Re: Complaint about return code convention in queue_work() etc.

From: Alan Stern
Date: Sat Aug 19 2006 - 11:21:34 EST

On Sat, 19 Aug 2006, Alexey Dobriyan wrote:

> On Fri, Aug 18, 2006 at 05:43:18PM -0400, Jeff Garzik wrote:
> > Alan Stern wrote:
> > >I'd like to lodge a bitter complaint about the return codes used by
> > >queue_work() and related functions:
> > >
> > > Why do the damn things return 0 for error and 1 for success???
> > > Why don't they use negative error codes for failure, like
> > > everything else in the kernel?!!
> >
> > It's a standard programming idiom: return false (0) for failure, true
> > (non-zero) for success. Boolean.
> There are at least 3 idioms:
> 1) return 0 on success, -E on fail¹.
> rv = foo();
> if (rv < 0)
> ...
> 2) return 1 on YES, 0 on NO.
> 3) return valid pointer on OK, NULL on fail.
> p = kmalloc();
> if (!p)
> ...
> #2 should only be used if condition in question is spelled nice:
> if (license_is_gpl_compatible())
> ...
> else
> ATI_you_can_fuck_off_too();
> The question is into which category queue_work() fails.

Here's a general discussion...

Functions can return values of many different kinds, and one of the most
common is a value indicating whether the function succeeded or failed.
Such a value can be represented as a "status" integer (0 = success, -Exxx
= failure) or a "succeeded" boolean (1 = success, 0 = failure).

Mixing up these two sorts of representations is a fertile source of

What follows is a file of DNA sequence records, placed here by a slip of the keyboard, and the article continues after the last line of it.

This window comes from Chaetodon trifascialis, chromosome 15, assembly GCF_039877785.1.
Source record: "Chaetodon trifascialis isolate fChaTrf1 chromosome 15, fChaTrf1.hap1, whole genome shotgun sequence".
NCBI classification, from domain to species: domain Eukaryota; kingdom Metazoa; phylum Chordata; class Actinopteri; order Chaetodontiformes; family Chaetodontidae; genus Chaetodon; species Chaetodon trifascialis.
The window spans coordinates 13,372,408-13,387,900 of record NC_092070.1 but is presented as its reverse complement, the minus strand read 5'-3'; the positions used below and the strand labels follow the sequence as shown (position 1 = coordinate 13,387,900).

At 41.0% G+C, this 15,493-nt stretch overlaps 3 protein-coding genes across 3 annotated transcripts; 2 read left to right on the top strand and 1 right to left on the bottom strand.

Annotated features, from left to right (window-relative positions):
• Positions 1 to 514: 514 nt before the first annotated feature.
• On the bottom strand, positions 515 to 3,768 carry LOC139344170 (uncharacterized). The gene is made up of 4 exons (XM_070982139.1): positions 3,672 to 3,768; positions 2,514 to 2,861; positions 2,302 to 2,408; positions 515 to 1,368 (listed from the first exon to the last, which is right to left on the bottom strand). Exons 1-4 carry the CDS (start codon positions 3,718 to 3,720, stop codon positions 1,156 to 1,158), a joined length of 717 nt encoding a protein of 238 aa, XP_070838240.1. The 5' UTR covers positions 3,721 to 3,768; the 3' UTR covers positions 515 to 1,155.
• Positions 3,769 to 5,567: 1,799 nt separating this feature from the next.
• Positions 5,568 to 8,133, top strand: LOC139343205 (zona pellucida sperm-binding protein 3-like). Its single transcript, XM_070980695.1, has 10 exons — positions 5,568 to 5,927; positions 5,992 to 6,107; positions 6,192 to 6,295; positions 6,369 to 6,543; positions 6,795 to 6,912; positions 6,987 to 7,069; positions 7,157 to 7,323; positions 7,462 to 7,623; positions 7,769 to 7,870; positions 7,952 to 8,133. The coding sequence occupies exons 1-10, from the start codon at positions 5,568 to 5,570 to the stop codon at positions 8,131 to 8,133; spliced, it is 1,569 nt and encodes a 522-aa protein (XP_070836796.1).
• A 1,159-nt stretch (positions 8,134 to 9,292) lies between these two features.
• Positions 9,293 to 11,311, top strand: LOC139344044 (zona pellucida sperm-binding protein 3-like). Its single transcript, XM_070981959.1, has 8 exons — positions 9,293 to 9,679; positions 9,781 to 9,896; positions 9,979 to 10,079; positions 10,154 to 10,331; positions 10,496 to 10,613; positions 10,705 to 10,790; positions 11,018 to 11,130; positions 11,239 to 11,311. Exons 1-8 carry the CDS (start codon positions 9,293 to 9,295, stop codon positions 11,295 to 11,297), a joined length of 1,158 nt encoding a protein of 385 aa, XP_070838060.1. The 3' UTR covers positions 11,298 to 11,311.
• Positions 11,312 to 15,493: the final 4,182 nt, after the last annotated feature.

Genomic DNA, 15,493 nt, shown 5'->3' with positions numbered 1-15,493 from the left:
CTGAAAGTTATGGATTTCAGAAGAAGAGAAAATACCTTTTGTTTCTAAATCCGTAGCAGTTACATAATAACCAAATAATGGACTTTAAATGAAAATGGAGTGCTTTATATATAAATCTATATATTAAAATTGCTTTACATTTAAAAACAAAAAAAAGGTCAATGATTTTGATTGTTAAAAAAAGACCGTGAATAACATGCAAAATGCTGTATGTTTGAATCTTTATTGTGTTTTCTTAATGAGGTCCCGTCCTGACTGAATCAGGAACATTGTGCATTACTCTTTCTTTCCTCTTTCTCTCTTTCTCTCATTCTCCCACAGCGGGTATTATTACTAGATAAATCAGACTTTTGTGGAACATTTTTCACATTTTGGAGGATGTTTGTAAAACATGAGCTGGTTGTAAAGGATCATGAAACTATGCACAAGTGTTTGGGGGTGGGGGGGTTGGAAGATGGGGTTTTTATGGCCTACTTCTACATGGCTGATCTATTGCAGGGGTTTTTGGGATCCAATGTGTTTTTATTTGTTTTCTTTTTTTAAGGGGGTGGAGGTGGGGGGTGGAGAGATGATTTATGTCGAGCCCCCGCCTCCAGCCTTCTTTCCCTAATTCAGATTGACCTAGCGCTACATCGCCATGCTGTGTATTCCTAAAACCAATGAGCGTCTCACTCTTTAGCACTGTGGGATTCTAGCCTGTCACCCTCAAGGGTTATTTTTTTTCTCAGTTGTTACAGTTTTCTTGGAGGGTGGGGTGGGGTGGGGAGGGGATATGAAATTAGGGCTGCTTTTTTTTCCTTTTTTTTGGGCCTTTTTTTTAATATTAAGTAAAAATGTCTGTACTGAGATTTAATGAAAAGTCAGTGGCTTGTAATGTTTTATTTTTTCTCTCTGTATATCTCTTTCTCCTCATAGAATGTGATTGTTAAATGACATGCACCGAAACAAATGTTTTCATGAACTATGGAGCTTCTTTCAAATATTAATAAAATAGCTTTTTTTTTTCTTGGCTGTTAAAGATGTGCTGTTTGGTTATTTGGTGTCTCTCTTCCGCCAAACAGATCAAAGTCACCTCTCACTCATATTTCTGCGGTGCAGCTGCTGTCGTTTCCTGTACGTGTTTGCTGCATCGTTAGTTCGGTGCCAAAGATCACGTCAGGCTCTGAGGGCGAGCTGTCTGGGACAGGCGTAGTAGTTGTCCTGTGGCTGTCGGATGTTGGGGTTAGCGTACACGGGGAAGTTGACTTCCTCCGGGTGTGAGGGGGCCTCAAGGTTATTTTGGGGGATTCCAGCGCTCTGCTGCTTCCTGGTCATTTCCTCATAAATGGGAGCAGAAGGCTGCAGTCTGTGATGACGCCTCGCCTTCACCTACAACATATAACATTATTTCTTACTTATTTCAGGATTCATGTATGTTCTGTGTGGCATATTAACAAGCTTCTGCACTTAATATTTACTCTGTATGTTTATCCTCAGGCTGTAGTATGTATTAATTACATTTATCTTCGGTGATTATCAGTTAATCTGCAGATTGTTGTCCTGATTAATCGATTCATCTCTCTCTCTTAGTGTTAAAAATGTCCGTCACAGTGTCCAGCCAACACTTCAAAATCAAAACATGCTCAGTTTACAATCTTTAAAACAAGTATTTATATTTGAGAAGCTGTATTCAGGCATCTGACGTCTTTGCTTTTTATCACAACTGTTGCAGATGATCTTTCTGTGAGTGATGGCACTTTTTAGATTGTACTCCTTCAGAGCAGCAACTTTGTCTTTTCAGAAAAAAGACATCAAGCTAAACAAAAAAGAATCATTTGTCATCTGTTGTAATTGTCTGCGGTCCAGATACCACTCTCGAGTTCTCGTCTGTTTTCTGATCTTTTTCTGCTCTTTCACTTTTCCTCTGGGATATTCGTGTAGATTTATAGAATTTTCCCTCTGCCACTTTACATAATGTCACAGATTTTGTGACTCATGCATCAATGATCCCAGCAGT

difficult-to-find bugs. If the C language included a strong distinction
between integers and booleans then the compiler would find these mistakes
for us... but it doesn't. To help prevent such errors, I suggest that the
following convention be implemented and added to

If the name of a function is an action or an imperative command,
the function should return a "status" integer. If the name is a
predicate, the function should return a "succeeded" boolean.

All EXPORTed functions must follow this rule, and all public
functions should follow it. Private (static) functions need
not, but it is recommended that they do.

Functions whose return value is an actual result of a computation,
rather than an indication of whether the computation succeeded,
are not subject to this rule. Generally they indicate failure by
returning some out-of-range result. Typical examples would be
functions that return pointers; they use NULL or the ERR_PTR
mechanism to report failure.

queue_work() and friends flagrantly violate this convention. The name
"queue_work" clearly indicates an action or a command. If the name were
changed to "queue_work_succeeded" then it would be a predicate, and the
1=success representation would be appropriate. However this would be a
bizarre name, since it would place more emphasis on the success of the
operation than on the operation itself.

Other violators are down_read_trylock() and down_write_trylock(). Again,
the names suggest an action ("try to lock the rw-semaphore") and not a
predicate. In addition, the return value meanings are opposite those
of down_trylock()! Talk about potential for confusion...

No doubt there are other violators as well, but I can't think of any
offhand. People are invited to contribute a list of offenders.

On Fri, 18 Aug 2006, Andrew Morton wrote:

> The predominant convention in the kernel is 0==success and I do think that
> the change which Alan suggests would be kinder to the
> principle-of-least-surprise.
> But if you're going to change the function's return conventions, please
> also rename the function.

Will do.

Alan Stern

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